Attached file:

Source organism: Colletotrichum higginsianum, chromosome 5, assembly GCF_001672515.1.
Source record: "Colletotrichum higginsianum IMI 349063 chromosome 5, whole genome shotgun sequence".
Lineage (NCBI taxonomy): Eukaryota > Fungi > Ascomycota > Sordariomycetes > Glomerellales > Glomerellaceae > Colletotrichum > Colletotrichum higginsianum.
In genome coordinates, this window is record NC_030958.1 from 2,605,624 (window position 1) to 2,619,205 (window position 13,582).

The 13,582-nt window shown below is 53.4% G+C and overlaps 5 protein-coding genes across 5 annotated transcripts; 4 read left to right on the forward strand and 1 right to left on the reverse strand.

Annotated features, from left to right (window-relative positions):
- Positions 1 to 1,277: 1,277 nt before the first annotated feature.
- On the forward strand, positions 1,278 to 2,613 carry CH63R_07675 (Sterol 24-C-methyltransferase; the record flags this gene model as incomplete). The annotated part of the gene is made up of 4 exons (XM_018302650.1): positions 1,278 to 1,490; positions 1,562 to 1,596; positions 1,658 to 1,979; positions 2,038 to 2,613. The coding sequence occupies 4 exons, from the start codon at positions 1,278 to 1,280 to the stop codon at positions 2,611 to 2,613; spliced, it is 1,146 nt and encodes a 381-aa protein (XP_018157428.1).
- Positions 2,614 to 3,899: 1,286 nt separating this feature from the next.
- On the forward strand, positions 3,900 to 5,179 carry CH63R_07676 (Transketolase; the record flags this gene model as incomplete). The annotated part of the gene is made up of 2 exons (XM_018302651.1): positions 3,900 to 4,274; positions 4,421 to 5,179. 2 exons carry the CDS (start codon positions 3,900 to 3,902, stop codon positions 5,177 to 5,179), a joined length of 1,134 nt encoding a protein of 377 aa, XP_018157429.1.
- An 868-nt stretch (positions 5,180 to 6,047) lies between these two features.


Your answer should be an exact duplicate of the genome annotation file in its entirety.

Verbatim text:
Source organism: Colletotrichum higginsianum, chromosome 5, assembly GCF_001672515.1.
Source record: "Colletotrichum higginsianum IMI 349063 chromosome 5, whole genome shotgun sequence".
Lineage (NCBI taxonomy): Eukaryota > Fungi > Ascomycota > Sordariomycetes > Glomerellales > Glomerellaceae > Colletotrichum > Colletotrichum higginsianum.
In genome coordinates, this window is record NC_030958.1 from 2,605,624 (window position 1) to 2,619,205 (window position 13,582).

The 13,582-nt window shown below is 53.4% G+C and overlaps 5 protein-coding genes across 5 annotated transcripts; 4 read left to right on the forward strand and 1 right to left on the reverse strand.

Annotated features, from left to right (window-relative positions):
- Positions 1 to 1,277: 1,277 nt before the first annotated feature.
- On the forward strand, positions 1,278 to 2,613 carry CH63R_07675 (Sterol 24-C-methyltransferase; the record flags this gene model as incomplete). The annotated part of the gene is made up of 4 exons (XM_018302650.1): positions 1,278 to 1,490; positions 1,562 to 1,596; positions 1,658 to 1,979; positions 2,038 to 2,613. The coding sequence occupies 4 exons, from the start codon at positions 1,278 to 1,280 to the stop codon at positions 2,611 to 2,613; spliced, it is 1,146 nt and encodes a 381-aa protein (XP_018157428.1).
- Positions 2,614 to 3,899: 1,286 nt separating this feature from the next.
- On the forward strand, positions 3,900 to 5,179 carry CH63R_07676 (Transketolase; the record flags this gene model as incomplete). The annotated part of the gene is made up of 2 exons (XM_018302651.1): positions 3,900 to 4,274; positions 4,421 to 5,179. 2 exons carry the CDS (start codon positions 3,900 to 3,902, stop codon positions 5,177 to 5,179), a joined length of 1,134 nt encoding a protein of 377 aa, XP_018157429.1.
- An 868-nt stretch (positions 5,180 to 6,047) lies between these two features.